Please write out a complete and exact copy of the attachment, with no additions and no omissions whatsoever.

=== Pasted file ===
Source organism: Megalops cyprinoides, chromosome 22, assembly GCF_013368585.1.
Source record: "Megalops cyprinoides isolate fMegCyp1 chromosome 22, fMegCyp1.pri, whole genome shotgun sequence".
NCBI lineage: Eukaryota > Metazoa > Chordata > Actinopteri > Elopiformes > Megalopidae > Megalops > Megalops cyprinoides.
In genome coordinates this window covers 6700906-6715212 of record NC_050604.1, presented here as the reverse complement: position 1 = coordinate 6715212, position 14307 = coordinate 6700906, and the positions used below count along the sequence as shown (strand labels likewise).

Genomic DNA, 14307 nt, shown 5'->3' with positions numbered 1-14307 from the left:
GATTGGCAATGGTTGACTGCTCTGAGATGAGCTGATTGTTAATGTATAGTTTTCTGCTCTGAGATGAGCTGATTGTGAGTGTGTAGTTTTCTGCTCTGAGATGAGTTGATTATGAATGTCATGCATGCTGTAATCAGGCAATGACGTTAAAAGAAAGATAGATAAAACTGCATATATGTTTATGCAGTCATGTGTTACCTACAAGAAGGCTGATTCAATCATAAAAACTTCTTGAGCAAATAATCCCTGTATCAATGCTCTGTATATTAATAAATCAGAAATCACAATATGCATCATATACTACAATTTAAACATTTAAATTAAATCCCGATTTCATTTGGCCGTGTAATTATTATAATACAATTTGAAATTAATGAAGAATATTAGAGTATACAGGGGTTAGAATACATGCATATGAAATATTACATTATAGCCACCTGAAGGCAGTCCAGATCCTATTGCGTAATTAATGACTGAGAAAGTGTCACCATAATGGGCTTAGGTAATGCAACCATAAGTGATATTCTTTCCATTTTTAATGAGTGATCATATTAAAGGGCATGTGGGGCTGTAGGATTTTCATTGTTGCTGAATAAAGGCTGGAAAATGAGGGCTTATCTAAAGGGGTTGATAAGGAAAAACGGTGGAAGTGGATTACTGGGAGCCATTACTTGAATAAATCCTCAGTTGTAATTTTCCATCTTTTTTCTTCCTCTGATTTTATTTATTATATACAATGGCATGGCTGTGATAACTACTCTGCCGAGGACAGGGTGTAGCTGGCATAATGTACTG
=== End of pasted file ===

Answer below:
Source organism: Megalops cyprinoides, chromosome 22, assembly GCF_013368585.1.
Source record: "Megalops cyprinoides isolate fMegCyp1 chromosome 22, fMegCyp1.pri, whole genome shotgun sequence".
NCBI lineage: Eukaryota > Metazoa > Chordata > Actinopteri > Elopiformes > Megalopidae > Megalops > Megalops cyprinoides.
In genome coordinates this window covers 6700906-6715212 of record NC_050604.1, presented here as the reverse complement: position 1 = coordinate 6715212, position 14307 = coordinate 6700906, and the positions used below count along the sequence as shown (strand labels likewise).

Genomic DNA, 14307 nt, shown 5'->3' with positions numbered 1-14307 from the left:
GATTGGCAATGGTTGACTGCTCTGAGATGAGCTGATTGTTAATGTATAGTTTTCTGCTCTGAGATGAGCTGATTGTGAGTGTGTAGTTTTCTGCTCTGAGATGAGTTGATTATGAATGTCATGCATGCTGTAATCAGGCAATGACGTTAAAAGAAAGATAGATAAAACTGCATATATGTTTATGCAGTCATGTGTTACCTACAAGAAGGCTGATTCAATCATAAAAACTTCTTGAGCAAATAATCCCTGTATCAATGCTCTGTATATTAATAAATCAGAAATCACAATATGCATCATATACTACAATTTAAACATTTAAATTAAATCCCGATTTCATTTGGCCGTGTAATTATTATAATACAATTTGAAATTAATGAAGAATATTAGAGTATACAGGGGTTAGAATACATGCATATGAAATATTACATTATAGCCACCTGAAGGCAGTCCAGATCCTATTGCGTAATTAATGACTGAGAAAGTGTCACCATAATGGGCTTAGGTAATGCAACCATAAGTGATATTCTTTCCATTTTTAATGAGTGATCATATTAAAGGGCATGTGGGGCTGTAGGATTTTCATTGTTGCTGAATAAAGGCTGGAAAATGAGGGCTTATCTAAAGGGGTTGATAAGGAAAAACGGTGGAAGTGGATTACTGGGAGCCATTACTTGAATAAATCCTCAGTTGTAATTTTCCATCTTTTTTCTTCCTCTGATTTTATTTATTATATACAATGGCATGGCTGTGATAACTACTCTGCCGAGGACAGGGTGTAGCTGGCATAATGTACTG